Upwards of 200 young farmers from all over West Cork attended the Spring Farm Walk jointly organised by Teagasc and the Carbery Group at the Shinagh Estates dairy farm on Wednesday of last week.
BY JOHN SEXTON
UPWARDS of 200 young farmers from all over West Cork attended the Spring Farm Walk jointly organised by Teagasc and the Carbery Group at the Shinagh Estates dairy farm on Wednesday of last week.
They were welcomed by Paddy Ryan, chairman, Shinagh Estates, who gave a brief resume on the running of the dairy herd under the guidance of John McNamara (Teagasc) and Kevin Ahern (Farm manager).
Billy Kelleher Cork West regional manager of Teagasc, who spoke about the renewed interest in expanding the dairy industry now that quotas have been lifted. On the three stands which they had erected on the farm, Teagasc advisers were on hand to spell out the ways and means by which farmers can increase production without going to excessive expense.
The Shinagh farm, which is jointly owned by the four West Cork dairy co-ops, was set up as a dairy farm in 2011 and has made rapid progress during the past five years. Back in 2010, the dairy herd was established with the introduction of 200 yearling freisian heifers and the herd now stands at 225, and the option is to go to 300.
At the stands along the walk, both John McNamara and Kevin Ahern went through the day-to-day workings of the herd, while Padraig French (a native of Union Hall), who is one of the leading lecturers on the dairy industry at the research centre in Moorepark, gave an overview on the industry in general and how various farmers handled the over-quota situation.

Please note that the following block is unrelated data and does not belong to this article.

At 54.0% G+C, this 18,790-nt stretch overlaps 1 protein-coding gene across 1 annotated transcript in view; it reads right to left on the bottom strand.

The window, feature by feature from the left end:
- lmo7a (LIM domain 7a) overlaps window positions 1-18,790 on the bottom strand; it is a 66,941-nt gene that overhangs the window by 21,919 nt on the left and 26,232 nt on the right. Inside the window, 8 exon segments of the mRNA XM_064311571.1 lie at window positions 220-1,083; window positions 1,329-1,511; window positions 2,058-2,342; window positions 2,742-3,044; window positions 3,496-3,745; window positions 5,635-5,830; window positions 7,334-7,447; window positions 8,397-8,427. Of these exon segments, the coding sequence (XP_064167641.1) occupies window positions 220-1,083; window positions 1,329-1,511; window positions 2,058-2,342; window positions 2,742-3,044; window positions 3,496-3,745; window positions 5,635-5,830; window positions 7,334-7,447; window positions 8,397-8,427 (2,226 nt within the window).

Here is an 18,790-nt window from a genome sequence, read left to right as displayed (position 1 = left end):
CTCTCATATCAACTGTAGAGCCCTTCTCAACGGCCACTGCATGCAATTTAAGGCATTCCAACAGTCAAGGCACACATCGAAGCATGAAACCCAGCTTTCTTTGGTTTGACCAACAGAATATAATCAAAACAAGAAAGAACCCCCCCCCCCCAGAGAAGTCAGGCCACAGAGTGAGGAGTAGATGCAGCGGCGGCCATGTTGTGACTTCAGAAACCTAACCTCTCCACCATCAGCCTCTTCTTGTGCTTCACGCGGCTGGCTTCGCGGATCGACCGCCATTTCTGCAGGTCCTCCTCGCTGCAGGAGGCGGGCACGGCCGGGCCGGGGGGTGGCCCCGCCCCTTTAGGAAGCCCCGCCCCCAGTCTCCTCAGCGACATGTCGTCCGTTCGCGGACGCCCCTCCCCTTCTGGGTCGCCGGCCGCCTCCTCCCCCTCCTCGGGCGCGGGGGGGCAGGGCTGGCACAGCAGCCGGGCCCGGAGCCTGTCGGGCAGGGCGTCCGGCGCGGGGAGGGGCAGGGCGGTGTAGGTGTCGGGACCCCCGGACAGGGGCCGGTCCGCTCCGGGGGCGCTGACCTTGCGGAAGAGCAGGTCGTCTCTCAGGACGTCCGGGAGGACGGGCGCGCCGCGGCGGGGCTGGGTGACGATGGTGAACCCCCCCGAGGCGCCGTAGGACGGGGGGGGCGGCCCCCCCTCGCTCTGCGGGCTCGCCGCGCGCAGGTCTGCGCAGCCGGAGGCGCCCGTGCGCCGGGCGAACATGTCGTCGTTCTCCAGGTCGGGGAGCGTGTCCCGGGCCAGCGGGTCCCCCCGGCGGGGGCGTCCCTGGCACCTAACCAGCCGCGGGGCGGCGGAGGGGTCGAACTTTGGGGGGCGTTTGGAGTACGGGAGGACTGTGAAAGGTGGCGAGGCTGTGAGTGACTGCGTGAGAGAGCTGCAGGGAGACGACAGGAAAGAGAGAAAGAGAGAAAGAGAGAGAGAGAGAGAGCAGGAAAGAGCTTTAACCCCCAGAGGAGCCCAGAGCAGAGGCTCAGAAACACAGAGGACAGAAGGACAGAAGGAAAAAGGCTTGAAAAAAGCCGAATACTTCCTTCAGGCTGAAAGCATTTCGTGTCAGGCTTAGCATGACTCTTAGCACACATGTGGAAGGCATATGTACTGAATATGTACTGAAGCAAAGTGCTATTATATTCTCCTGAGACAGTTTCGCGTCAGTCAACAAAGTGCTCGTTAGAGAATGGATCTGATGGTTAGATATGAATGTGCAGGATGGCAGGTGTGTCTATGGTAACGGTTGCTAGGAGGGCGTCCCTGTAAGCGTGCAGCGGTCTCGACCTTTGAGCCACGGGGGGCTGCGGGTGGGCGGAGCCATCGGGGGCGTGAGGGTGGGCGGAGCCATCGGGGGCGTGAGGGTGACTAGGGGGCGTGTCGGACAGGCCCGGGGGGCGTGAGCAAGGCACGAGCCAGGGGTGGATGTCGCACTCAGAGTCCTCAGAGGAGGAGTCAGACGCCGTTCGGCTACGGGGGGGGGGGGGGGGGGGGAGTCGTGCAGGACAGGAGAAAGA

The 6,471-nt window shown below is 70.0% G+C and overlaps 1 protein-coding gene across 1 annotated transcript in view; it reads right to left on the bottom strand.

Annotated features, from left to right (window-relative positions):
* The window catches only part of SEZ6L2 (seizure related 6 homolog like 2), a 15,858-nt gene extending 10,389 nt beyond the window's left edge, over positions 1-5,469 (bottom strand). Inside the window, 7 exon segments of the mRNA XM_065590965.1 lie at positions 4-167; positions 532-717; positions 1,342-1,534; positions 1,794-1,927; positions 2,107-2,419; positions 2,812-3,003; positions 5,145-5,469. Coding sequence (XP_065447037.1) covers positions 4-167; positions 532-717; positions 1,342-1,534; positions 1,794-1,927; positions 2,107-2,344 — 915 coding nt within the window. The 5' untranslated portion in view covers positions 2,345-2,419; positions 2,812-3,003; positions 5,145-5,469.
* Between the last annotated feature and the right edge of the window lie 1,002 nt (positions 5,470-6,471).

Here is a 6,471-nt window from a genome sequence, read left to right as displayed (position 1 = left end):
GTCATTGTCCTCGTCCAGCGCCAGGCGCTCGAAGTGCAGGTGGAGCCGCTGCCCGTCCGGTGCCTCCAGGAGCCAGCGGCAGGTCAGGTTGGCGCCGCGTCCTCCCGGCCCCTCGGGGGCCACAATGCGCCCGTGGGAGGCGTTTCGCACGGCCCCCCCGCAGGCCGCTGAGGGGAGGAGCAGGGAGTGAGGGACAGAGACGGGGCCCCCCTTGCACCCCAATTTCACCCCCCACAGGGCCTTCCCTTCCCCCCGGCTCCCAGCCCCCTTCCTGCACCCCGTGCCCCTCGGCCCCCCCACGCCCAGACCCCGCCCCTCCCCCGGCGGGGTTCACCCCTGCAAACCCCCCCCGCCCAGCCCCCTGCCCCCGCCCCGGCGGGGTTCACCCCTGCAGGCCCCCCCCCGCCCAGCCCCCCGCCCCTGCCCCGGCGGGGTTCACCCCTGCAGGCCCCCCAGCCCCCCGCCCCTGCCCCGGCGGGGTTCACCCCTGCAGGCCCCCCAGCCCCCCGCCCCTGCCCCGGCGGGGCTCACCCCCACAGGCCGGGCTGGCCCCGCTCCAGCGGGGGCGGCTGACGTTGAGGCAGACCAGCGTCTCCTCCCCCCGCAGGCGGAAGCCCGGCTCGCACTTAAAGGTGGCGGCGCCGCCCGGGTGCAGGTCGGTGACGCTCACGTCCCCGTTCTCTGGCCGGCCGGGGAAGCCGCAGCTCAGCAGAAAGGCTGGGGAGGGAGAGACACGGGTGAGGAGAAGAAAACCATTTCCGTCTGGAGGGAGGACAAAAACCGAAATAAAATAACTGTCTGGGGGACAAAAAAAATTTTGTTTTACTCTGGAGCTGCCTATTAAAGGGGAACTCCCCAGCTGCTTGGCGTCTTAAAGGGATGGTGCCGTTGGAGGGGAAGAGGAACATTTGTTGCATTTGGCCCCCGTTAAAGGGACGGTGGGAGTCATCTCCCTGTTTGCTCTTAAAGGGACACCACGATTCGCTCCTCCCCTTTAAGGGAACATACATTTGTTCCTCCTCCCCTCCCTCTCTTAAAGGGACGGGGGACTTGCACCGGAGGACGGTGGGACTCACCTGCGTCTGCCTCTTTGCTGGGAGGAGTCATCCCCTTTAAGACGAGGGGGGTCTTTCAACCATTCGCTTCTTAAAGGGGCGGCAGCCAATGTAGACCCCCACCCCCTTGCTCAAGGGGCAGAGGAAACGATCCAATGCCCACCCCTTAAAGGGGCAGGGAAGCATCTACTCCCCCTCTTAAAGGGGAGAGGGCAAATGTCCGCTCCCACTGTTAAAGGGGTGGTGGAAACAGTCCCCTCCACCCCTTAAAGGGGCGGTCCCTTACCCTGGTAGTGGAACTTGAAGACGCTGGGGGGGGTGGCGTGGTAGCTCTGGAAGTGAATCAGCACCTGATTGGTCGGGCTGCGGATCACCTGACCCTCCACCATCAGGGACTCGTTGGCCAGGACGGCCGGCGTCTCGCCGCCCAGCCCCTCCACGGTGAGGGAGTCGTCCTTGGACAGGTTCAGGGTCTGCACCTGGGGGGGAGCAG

The once-a-day milking, when properly organised, resulted an increase in the fertility status of many herds. An experiment on cross-breeding, which is being carried out on the farm, crossing Holstein-Jersey-Norweigan Red in a proper rotation, is having beneficial results, especially in the area of improving milk solids.
An interesting feature of this farm walk was the number of questions which the advisers had to field at every stand, which is indicative of the keen interest being shown by all in attendance, who value these walks as a means of keeping their knowledge of all aspects of their industry up to date. Sinead Traynor, technical adviser with Carbery, spoke on the demands which their overseas customers make when they come here on fact-finding missions and, in this respect, the emphasis must be on improving quality all the time. The fact that people in attendance came from as far away as Kinsale and Bantry is indicative of the great interest shown in these farm walks. Other Teagasc personnel present were Ann Malone and Seamus O’Dowd, along with Peter Fleming, chairman of Barryroe Co-Op, and Seamus Daly, deputy CEO, Drinagh Co-Op.